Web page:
Tidbits Part XXIV: Superman Isn’t Superman Without a Cape

March 28, 1997  Friday

Yesterday Colin and I took the half hour, easterly drive into Peoria to pick out our tuxes.  Mine sort of looks unique, similar to a Catholic priest’s garb, with a high neck and white only really showing around the collar.  Colin picked out something of a more classic look, but opted for a silver bow tie.  We both spent more than I thought we would (he spent $73, and I spent $81).  Then we went to eat and to Northwoods Mall to pick out clothes for the alumni banquet tomorrow night at school.

Last night we played Stark County.  We had a lead in the first inning, but Stark came back in the bottom of the seventh (high school only plays seven innings) to win 6-5 (Note: we actually won our first game 7-5).

I have forgotten to record this several times with everything going on, but I finally won a bet with Mr. Mavetz.  I won the NCAA tournament bracket, and they haven’t even played the Final Four yet.  I have been getting my prize of a week of shakes, but I don’t particularly like the taste of them.  I have asked several times to have something else, because Mr. Mavetz had wanted the shakes as a prize, but he says the shakes are it (those lunch lady shakes will kill you).

I finally got my hands on the Superman comic where he changes costume and powers.  For some reason the people at DC Comics decided a while back the Man of Steel should now be made of pure energy, and that when he is Clark Kent he is completely powerless.  Good going guys…  For some reason I have a hard time seeing Christopher Reeve with white racing stripes and a blue face.  Maybe it’s just be.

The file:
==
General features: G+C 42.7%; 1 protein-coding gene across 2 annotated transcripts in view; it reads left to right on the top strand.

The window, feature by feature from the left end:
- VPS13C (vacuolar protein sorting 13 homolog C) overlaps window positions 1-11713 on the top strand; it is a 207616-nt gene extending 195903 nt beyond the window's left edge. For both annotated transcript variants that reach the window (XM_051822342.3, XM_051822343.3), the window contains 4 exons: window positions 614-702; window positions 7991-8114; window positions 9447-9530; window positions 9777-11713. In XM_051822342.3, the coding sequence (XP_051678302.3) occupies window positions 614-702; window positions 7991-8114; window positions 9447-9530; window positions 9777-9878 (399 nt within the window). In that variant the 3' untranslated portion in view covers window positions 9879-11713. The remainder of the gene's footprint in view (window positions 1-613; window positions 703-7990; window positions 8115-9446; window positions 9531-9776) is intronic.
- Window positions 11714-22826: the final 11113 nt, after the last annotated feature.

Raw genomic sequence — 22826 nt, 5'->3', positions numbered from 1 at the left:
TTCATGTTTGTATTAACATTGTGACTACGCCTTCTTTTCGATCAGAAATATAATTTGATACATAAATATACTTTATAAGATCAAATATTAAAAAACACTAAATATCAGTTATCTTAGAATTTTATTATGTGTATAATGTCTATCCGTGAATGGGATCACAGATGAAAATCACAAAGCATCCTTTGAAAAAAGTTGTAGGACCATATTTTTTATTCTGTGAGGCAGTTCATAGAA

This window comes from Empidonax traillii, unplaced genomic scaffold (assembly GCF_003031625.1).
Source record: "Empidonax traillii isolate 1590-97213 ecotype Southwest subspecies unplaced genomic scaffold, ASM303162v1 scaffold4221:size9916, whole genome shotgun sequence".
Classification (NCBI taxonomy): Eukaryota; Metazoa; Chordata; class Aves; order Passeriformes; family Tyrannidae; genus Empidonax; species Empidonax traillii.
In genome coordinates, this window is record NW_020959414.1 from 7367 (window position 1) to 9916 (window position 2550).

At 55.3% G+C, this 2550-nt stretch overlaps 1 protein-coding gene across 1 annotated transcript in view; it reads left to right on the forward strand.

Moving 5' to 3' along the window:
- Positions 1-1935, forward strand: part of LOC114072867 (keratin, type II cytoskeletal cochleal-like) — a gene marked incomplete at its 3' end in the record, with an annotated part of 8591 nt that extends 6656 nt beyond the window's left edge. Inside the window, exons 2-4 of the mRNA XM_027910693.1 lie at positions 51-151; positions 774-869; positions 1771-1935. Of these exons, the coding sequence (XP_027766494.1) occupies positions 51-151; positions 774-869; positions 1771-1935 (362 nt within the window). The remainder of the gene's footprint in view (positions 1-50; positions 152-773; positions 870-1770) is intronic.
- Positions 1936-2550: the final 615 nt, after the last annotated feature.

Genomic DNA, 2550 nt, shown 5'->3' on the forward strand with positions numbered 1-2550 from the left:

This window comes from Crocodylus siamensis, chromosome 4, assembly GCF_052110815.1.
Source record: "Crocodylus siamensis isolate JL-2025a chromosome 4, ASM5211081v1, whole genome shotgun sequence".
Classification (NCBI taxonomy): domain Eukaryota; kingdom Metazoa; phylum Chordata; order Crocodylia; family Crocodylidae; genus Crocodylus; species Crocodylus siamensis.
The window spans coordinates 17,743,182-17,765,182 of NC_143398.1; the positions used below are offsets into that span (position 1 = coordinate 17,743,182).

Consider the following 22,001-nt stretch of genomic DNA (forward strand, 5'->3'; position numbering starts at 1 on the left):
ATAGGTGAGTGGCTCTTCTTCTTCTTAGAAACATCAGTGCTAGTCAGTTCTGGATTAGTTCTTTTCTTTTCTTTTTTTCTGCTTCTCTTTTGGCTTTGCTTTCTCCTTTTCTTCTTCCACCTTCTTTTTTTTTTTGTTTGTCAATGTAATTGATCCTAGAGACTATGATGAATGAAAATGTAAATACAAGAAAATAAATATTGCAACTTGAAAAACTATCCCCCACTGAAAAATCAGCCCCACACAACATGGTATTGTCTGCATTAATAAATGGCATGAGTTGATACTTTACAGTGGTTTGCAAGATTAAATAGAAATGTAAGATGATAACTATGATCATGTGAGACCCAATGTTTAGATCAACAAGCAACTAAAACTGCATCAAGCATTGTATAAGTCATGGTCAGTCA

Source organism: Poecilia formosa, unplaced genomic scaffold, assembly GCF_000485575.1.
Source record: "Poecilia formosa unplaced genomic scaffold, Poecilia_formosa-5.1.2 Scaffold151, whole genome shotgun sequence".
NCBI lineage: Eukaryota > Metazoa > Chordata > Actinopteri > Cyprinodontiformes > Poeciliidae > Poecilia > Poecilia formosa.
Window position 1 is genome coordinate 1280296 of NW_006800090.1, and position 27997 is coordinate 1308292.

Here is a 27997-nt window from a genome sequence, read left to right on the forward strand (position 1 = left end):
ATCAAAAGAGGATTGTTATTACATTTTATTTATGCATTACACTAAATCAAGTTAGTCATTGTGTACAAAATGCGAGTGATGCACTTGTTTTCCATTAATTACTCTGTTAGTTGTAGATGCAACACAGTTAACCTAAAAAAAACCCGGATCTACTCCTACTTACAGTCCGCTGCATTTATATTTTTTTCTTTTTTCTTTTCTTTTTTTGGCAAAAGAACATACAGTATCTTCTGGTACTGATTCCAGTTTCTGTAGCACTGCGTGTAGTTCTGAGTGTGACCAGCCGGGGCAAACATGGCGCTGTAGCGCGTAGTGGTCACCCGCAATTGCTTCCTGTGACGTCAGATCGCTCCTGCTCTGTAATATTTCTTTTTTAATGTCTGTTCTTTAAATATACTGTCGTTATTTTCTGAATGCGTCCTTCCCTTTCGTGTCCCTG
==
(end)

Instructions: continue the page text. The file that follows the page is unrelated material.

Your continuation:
When I was little I would draw Superman constantly, always starting with his red boots and working my way up.  On the first day of kindergarten, the meet-and-greet day with parents, Mrs. Simmonds kept her new students busy by having us draw.  I remember drawing a generic scene of a house, tree, and sun, but the sky was littered with floating Superman “S’s.”  I would pin towels of various off-reds onto my shoulders with safety pins and run around the yard, feeling the makeshift cape flow behind me.  I would draw my own “S” on paper, color it, cut it out, and also pin it to my chest.  I enacted numerous scenes of Richard Donner’s films throughout the house.  I went through numerous worn VHS home recordings of the films, over time distorted at various scenes where they had been replayed too many times.

When I was six my mom made me a Superman costume for Halloween that looked pretty close, for a kid, to the real thing.  I liked what Superman stood for, his goodness, and his willingness to help other people.

They might say I should just get out of the way of change.  And, after all, isn’t this a very small thing to be concerned with, with the world as it is?  I know how this conversation would go with my younger self, if he were here.  He would exclaim, with a big, excited smile, bare of the irony and sarcasm that paints the present model of me, that Superman is his hero.  In fact he wants to be Superman, swooping through the skies to save the day, with a red cape, not held by mere safety pins, flapping in the wind. And at that same time the younger me is dreaming of being the real fictional hero, my own thoughts  take me elsewhere, returning instead to this young Will with the towel in the backyard.

They will sell a lot of comics at first, but it won’t be the same,

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